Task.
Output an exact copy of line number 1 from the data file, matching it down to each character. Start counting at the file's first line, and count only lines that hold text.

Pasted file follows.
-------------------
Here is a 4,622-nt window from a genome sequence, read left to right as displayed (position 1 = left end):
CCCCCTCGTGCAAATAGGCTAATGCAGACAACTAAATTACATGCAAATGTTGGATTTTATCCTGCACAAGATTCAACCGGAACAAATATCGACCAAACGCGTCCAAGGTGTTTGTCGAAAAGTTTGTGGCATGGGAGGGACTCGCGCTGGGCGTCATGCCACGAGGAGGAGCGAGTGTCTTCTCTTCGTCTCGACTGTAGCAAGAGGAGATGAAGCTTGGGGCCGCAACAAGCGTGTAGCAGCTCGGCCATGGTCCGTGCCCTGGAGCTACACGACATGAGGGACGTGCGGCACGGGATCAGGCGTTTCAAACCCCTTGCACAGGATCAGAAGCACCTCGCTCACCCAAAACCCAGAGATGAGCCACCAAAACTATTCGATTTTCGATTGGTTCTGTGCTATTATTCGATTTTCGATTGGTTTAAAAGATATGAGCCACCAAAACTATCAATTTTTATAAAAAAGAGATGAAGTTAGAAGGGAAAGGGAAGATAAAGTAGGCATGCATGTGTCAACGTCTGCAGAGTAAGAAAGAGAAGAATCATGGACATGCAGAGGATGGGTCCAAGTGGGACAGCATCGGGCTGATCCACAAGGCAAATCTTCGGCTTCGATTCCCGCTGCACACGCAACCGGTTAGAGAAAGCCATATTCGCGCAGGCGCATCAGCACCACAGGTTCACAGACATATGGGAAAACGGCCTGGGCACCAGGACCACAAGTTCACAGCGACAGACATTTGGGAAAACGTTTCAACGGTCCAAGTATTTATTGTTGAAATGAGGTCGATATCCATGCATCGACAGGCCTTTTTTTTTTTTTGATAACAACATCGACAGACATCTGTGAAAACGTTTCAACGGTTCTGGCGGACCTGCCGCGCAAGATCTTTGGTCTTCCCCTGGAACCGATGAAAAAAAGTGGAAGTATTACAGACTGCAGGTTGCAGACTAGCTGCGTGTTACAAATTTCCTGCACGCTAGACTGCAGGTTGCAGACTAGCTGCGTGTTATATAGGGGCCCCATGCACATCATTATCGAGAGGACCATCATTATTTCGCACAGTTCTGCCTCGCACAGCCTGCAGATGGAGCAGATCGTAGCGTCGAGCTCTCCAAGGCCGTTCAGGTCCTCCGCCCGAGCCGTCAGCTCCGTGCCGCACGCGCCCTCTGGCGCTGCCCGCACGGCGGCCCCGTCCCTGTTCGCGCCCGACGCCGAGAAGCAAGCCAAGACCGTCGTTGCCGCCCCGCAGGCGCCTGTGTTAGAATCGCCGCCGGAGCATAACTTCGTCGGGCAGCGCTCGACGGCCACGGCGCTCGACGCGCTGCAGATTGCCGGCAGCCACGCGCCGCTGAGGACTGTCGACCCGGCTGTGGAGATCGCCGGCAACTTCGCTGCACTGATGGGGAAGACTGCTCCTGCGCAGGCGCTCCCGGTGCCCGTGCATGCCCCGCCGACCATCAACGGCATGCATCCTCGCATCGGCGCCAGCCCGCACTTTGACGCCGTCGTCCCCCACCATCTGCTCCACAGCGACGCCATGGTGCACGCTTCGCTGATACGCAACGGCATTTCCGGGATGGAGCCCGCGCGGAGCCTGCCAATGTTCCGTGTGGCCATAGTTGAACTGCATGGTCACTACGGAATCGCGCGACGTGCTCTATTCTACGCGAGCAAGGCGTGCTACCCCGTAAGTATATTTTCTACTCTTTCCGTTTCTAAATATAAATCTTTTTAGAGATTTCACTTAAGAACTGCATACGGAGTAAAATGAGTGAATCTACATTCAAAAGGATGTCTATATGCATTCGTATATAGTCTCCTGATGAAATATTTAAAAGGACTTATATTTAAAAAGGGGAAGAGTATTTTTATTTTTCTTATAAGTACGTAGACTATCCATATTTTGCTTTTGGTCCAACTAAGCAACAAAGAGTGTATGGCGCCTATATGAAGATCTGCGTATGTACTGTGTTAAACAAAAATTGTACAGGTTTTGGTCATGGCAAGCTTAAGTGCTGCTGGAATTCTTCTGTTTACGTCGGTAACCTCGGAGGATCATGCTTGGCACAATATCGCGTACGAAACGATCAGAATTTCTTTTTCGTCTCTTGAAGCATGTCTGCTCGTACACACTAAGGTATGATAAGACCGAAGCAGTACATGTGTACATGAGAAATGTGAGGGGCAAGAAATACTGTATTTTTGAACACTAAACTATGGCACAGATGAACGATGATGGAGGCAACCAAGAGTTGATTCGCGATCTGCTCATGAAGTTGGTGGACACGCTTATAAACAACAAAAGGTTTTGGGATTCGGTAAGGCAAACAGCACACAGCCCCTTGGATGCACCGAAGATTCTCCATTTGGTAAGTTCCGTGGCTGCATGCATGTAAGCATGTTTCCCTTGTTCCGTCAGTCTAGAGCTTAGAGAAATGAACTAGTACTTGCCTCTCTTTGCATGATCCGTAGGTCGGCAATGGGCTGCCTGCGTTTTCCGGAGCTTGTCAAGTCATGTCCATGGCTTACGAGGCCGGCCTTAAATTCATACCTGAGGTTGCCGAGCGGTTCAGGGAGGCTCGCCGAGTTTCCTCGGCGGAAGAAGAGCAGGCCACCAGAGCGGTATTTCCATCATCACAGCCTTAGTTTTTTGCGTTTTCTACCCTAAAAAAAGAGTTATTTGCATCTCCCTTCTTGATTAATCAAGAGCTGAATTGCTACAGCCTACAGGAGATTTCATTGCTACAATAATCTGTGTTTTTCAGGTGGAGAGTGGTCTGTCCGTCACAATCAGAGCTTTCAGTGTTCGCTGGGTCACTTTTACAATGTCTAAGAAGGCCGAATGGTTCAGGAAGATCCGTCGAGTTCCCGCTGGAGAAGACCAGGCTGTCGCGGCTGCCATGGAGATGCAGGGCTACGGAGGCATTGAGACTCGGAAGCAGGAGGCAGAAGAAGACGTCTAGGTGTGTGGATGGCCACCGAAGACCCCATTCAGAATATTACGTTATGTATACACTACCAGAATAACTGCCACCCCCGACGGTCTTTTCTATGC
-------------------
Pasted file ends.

Here is a 4,622-nt window from a genome sequence, read left to right as displayed (position 1 = left end):